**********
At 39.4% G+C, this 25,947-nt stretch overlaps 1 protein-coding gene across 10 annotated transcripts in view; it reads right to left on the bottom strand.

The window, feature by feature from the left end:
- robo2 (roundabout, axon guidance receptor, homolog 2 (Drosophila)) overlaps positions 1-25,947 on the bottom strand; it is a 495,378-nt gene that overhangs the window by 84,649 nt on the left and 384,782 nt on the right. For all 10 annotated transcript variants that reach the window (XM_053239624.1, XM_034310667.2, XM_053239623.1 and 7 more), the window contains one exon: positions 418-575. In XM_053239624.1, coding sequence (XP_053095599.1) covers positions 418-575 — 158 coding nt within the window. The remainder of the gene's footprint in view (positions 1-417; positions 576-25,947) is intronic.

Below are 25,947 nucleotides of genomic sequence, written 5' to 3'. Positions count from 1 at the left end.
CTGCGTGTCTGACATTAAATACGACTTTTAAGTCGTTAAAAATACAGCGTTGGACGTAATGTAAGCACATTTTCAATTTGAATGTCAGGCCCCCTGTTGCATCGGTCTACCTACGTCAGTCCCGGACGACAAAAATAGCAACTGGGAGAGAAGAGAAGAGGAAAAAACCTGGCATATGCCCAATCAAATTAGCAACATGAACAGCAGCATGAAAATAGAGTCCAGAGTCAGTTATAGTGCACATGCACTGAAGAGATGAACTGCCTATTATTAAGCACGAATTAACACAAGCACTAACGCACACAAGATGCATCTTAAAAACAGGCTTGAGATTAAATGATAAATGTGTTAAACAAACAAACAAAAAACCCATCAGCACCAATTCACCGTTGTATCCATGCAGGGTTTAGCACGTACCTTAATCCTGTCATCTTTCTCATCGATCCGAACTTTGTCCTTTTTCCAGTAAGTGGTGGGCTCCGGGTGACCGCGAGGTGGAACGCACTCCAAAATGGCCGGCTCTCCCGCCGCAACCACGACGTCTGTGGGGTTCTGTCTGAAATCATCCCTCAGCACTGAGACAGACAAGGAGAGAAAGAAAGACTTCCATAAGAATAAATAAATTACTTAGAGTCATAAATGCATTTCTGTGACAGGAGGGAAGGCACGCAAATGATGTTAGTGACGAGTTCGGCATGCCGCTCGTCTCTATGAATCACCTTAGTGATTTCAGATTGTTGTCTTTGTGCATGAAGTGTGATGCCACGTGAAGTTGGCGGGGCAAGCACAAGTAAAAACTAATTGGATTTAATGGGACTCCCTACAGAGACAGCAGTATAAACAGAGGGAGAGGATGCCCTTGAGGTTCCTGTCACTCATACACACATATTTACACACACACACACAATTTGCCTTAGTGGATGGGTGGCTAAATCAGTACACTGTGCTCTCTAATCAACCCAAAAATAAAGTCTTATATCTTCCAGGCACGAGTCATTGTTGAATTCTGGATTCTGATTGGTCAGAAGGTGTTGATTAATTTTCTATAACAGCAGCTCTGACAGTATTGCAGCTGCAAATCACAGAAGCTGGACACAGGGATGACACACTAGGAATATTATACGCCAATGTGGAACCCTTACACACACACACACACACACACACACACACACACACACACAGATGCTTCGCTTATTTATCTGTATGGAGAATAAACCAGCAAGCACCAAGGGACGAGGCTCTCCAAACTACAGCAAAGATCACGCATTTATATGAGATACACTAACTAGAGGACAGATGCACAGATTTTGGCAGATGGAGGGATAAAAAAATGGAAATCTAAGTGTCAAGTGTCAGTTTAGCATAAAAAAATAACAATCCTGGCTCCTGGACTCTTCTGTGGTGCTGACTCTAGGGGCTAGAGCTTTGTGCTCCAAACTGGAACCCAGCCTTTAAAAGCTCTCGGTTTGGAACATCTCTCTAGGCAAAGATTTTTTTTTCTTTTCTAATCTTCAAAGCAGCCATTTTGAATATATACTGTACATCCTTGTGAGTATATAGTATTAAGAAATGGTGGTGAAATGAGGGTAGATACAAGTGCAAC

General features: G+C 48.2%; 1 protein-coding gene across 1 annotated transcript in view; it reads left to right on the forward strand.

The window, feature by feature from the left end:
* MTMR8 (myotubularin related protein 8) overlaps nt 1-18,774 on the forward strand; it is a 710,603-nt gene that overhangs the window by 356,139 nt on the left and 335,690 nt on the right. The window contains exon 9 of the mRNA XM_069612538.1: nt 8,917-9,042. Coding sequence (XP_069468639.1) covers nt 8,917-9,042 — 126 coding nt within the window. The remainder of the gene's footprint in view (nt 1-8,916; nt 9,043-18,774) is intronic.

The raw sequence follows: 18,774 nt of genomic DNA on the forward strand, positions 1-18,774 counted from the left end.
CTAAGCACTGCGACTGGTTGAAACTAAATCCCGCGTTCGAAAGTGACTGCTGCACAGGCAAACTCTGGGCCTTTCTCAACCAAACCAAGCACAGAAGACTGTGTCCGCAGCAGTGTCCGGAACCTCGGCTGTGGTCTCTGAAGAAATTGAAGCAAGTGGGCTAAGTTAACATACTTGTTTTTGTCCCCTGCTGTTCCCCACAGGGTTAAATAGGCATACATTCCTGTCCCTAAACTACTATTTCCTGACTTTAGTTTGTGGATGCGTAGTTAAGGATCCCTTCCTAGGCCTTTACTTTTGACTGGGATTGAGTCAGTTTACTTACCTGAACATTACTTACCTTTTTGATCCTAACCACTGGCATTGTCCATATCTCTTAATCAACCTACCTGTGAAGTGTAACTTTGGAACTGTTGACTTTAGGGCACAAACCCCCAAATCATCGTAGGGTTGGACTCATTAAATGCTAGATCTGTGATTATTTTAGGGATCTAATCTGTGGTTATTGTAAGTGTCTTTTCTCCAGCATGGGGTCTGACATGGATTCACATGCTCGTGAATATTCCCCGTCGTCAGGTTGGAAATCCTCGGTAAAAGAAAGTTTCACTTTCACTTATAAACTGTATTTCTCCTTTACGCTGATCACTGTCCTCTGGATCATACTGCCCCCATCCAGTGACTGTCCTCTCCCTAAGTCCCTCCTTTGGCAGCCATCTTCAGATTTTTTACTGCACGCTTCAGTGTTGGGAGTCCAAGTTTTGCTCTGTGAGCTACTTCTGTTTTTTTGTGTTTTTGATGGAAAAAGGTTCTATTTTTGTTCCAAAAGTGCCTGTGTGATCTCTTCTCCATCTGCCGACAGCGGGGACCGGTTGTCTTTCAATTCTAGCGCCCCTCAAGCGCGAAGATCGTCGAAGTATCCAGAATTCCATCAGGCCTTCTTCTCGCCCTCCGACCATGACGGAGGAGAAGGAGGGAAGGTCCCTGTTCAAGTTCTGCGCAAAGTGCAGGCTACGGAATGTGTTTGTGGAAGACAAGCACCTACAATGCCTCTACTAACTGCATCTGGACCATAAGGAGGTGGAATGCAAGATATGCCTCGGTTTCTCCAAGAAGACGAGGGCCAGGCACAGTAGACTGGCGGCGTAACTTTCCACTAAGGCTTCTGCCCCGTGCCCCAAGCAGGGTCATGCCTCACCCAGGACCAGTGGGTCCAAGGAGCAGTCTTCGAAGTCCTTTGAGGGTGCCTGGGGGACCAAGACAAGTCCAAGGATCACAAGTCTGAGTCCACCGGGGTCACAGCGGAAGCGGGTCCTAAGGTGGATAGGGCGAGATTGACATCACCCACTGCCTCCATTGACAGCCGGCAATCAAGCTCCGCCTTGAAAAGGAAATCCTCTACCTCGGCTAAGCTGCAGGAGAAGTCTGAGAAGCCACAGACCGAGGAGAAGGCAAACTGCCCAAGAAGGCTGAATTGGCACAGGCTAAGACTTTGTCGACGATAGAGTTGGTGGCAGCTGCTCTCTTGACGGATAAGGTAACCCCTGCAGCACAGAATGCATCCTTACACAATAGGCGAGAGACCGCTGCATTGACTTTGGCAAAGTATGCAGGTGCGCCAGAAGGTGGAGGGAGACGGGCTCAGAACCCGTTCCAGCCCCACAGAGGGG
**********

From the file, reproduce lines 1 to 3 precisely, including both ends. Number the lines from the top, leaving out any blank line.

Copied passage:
At 39.4% G+C, this 25,947-nt stretch overlaps 1 protein-coding gene across 10 annotated transcripts in view; it reads right to left on the bottom strand.

The window, feature by feature from the left end:
- robo2 (roundabout, axon guidance receptor, homolog 2 (Drosophila)) overlaps positions 1-25,947 on the bottom strand; it is a 495,378-nt gene that overhangs the window by 84,649 nt on the left and 384,782 nt on the right. For all 10 annotated transcript variants that reach the window (XM_053239624.1, XM_034310667.2, XM_053239623.1 and 7 more), the window contains one exon: positions 418-575. In XM_053239624.1, coding sequence (XP_053095599.1) covers positions 418-575 — 158 coding nt within the window. The remainder of the gene's footprint in view (positions 1-417; positions 576-25,947) is intronic.